“Driving the cruise industry forward is the need to respond to smarter, more informed, more successful and ultimately more interesting customers.”

Guest comment cards are important. Over the years, these forms that many customers happily fill out have allowed the careful monitoring of guests’ interests, preferences and expectations, and how they rate every aspect of the experience they have had. This interactive process or dialogue with guests keeps efforts to deliver consistently impeccable service grounded in reality. This is a core value of the Radisson Seven Seas brand and an expression of its relationship with its customers.

The proof of excellence is in the voting – with readers of magazines such as Condé Nast Traveler and Travel & Leisure aimed at Radisson’s target audience repeatedly voting the company the World’s Best Small Cruise Line, honours Radisson also won in 1995, 1999, 2001 and 2003. Most recently, the cruise line made it into the exclusive company of the Robb Report’s Best of the Best for 2004.


Like other intensely service-driven companies, Radisson has transformed the business mantra from ‘the customer is always right’ into ‘listening to the customer is always right’. In the realm of relationship marketing, guests are anything but abstractions: they are vital beings with real – not conjectured – outlooks on the world. But outlooks and perceptions alone are not what drive service; aspirations, attitudes and expectations drive service for the personal explorers of self and world who have supplanted the less ambitious vacationers of yesteryear.

Driving the cruise industry forward is the need to respond to smarter, more informed, more successful and ultimately more interesting customers. They are likely to be lifelong learners, typically pursuing ongoing education and development. Radisson has addressed this by expanding specially themed voyages with numerous high-end food and wine cruises and learning vacations featuring hands-on experiences with master chefs in cooking workshops-at-sea. This has spurred a continual raising of standards and broadening of the service concept – so that it now embraces programming aimed at enhancing and enriching every aspect of the shipboard and destination experience.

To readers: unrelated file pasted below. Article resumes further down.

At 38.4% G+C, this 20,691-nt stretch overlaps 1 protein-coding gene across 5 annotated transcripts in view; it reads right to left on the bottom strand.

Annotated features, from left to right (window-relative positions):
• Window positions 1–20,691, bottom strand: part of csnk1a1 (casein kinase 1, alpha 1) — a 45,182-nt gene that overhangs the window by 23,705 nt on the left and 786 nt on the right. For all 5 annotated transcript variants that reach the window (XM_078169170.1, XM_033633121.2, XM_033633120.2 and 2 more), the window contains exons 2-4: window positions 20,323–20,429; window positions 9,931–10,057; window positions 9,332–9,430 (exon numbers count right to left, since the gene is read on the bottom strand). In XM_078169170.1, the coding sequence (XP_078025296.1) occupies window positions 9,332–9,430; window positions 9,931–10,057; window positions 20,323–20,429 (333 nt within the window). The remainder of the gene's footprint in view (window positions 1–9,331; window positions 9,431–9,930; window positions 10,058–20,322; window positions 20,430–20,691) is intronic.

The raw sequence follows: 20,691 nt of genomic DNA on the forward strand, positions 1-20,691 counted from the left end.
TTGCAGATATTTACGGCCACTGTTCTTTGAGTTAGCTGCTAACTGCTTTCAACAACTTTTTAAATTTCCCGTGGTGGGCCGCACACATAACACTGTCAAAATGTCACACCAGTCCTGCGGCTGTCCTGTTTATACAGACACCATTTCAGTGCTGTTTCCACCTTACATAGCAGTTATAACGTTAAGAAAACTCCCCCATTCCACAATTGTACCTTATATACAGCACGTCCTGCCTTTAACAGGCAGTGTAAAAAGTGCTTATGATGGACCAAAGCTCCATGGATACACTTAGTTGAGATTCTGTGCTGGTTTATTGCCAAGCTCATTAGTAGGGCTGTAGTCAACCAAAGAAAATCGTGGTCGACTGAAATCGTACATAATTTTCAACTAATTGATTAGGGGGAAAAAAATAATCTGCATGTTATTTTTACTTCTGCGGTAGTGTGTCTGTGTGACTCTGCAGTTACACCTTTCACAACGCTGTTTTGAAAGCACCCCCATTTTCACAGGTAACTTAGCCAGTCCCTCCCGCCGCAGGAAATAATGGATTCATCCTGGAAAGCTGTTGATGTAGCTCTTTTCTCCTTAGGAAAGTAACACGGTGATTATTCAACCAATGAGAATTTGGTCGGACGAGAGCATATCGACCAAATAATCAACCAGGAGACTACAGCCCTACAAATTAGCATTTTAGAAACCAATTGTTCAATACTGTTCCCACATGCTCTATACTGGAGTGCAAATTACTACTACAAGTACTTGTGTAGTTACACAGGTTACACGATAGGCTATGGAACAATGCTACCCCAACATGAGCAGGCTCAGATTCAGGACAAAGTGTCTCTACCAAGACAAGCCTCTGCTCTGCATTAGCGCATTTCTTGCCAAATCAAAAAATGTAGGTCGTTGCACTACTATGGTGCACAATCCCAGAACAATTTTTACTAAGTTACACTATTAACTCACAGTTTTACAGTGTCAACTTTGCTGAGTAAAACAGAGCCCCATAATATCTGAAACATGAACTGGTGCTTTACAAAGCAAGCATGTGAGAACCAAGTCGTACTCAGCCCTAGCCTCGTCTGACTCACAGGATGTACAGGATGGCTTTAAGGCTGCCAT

Ultimately, service is about more than the ‘can do’ spirit of a ship’s service staff more even than the anticipatory sense of what guests need before they even ask for it. It is also about satisfying aspirations, as well as the expectations for personal growth and discovery today’s upscale travellers bring to their journeys – this is reflected in their resolve to bring home more than physical souvenirs. With the tagline of ‘luxury goes exploring’, Radisson aims to keep the life-enriching qualities of guests’ experiences uppermost.

Fulfilling the objective of enhancing every cruise has led to partnerships with prominent land-based organisations whose interests – and customers – converge with Radisson’s. In key areas of shipboard service, the company has turned to renowned institutions whose reputations represent brand equity, innovation and compatibility.


In hiring two-star Michelin chef Jean-Pierre Vigato (owner of the exclusive Apicius restaurant in Paris) to create the 320-guest Paul Gauguin’s outstanding culinary product in Tahiti, where it sails year-round, Radisson embarked upon the successful strategy of using acclaimed land-based chefs and culinary authorities to forge shipboard dining experiences equal to those of the best shoreside restaurants.

In Tahiti, the expertise of another renowned, land-based practitioner to the shipboard amenities package was successfully applied, enlisting the famous Carita of Paris to provide its exclusive style of spa services for guests in Polynesia – and a viable ocean-going spa alternative in an industry long dominated by only a handful of operators. (In recognition of the total cruise experience offered to guests in Tahiti, the Paul Gauguin was named the number-one cruise ship in the world in 2003 by Condé Nast Traveler.)